If anything, Trump’s conviction has caused more voters to change their views about the criminal-justice system than about him. In the days after the verdict, YouGov asked again: Should a person convicted of a felony be allowed to become president? This time, less than a quarter of Republicans said no, and only 14 percent said they would never vote for a felon. Republicans also became more likely to say that Trump’s behavior was acceptable and legal, and to express doubts that the wealthy and powerful receive fair trials. By contrast, YouGov’s polling of the election itself barely budged.

In a close race, even slight changes in polling matter, and Biden did win some small gains after Trump’s conviction. The New York Times conducted a poll shortly after the verdict in which the paper re-interviewed the same people it had surveyed before the conviction; overall, Trump’s lead narrowed from three points to one point. In FiveThirtyEight’s average of national polls, Biden gained about 1.5 points on Trump in the weeks after the conviction (but before the debate), briefly overtaking him for the first time this year.

Similarly, polling conducted before the conviction by the Canadian firm Leger found Trump with a one-point edge over Biden. In a survey released last week, Biden was narrowly up, 45 to 43 percent. “In the grand scheme of things, it’s not a lot. But the way the last couple of elections have gone, it doesn’t take much,” Andrew Enns, an executive vice president at Leger, told me. Fox News surveys showed more improvement for Biden, but polls from Quinnipiac University and The New York Times/Siena College found Trump gaining on the president after his conviction.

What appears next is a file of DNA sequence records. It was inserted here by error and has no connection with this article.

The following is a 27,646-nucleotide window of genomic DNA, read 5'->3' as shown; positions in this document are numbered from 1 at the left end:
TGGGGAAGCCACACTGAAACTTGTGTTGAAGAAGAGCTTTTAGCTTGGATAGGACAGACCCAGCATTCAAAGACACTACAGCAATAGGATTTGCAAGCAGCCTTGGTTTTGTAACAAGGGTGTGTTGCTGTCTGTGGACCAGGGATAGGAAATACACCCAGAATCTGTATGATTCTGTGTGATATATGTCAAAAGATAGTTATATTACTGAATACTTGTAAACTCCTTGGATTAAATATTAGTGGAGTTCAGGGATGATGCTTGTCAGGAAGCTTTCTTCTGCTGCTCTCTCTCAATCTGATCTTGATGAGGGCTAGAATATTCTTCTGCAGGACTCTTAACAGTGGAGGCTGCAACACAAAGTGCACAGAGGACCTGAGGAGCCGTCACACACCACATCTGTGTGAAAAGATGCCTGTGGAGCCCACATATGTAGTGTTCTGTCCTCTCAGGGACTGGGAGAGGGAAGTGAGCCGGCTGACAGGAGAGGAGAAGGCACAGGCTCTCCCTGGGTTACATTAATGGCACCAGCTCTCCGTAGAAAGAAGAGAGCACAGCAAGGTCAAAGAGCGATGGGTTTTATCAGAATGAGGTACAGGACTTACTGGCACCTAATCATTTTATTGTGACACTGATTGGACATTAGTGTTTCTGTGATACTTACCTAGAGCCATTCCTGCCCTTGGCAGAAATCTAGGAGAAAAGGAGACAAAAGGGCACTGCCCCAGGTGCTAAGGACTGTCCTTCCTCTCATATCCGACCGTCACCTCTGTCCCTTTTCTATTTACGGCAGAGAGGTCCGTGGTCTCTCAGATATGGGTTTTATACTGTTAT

Whatever damage Trump may have suffered from the verdict could prove ephemeral. Reaction to Thursday night’s debate immediately drowned out coverage of his legal woes. Democrats are bracing for Biden’s popular support to plunge, but it could be steadier than they fear—for the same reason Trump’s conviction didn’t reset the race. Just as most voters had already factored in Trump’s failings as a husband and businessman, they already thought Biden was too old, and they told pollsters as much.

Last month, Biden’s reelection team announced a $50 million advertising campaign meant to highlight the guilty verdict—in one TV ad, a narrator calls Trump a “convicted criminal”—and other legal sanctions against Trump, such as his being found liable for sexually abusing the columnist E. Jean Carroll. “What the Biden campaign is probably hoping is that by repeating it over and over and over again, they can actually teach people to associate Trump with convicted felons,” Chris Jackson, the head of public polling at Ipsos, a nonpartisan research firm, told me.

An aggressive ad campaign might be the best Biden can do to keep Trump’s conviction top of mind for voters. But like the verdict itself, the effect is likely to be marginal, pollsters told me. “Virtually every American knows what they think about Donald Trump, and they know if they believe he’s a criminal or not,” Jackson said. “And I don’t think the verdict actually changed that much.”